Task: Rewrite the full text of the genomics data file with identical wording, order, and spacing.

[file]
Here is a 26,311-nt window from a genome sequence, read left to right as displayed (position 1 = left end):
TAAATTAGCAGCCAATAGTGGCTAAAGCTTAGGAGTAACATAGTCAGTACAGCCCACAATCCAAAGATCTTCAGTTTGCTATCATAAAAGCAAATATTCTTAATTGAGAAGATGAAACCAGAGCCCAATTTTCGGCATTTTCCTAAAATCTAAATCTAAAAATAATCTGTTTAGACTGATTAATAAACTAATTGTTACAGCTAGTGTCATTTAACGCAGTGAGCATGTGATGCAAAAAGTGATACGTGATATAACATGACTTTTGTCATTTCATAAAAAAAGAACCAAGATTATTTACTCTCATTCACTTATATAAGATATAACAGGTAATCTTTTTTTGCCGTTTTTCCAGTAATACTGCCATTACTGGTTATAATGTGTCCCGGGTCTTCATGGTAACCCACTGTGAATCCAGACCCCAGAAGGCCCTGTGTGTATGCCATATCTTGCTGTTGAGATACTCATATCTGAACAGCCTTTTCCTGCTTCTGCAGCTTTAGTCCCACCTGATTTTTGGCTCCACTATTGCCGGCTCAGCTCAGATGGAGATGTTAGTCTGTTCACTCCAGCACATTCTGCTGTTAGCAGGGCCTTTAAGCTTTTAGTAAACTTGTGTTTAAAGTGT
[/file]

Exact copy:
Here is a 26,311-nt window from a genome sequence, read left to right as displayed (position 1 = left end):
TAAATTAGCAGCCAATAGTGGCTAAAGCTTAGGAGTAACATAGTCAGTACAGCCCACAATCCAAAGATCTTCAGTTTGCTATCATAAAAGCAAATATTCTTAATTGAGAAGATGAAACCAGAGCCCAATTTTCGGCATTTTCCTAAAATCTAAATCTAAAAATAATCTGTTTAGACTGATTAATAAACTAATTGTTACAGCTAGTGTCATTTAACGCAGTGAGCATGTGATGCAAAAAGTGATACGTGATATAACATGACTTTTGTCATTTCATAAAAAAAGAACCAAGATTATTTACTCTCATTCACTTATATAAGATATAACAGGTAATCTTTTTTTGCCGTTTTTCCAGTAATACTGCCATTACTGGTTATAATGTGTCCCGGGTCTTCATGGTAACCCACTGTGAATCCAGACCCCAGAAGGCCCTGTGTGTATGCCATATCTTGCTGTTGAGATACTCATATCTGAACAGCCTTTTCCTGCTTCTGCAGCTTTAGTCCCACCTGATTTTTGGCTCCACTATTGCCGGCTCAGCTCAGATGGAGATGTTAGTCTGTTCACTCCAGCACATTCTGCTGTTAGCAGGGCCTTTAAGCTTTTAGTAAACTTGTGTTTAAAGTGT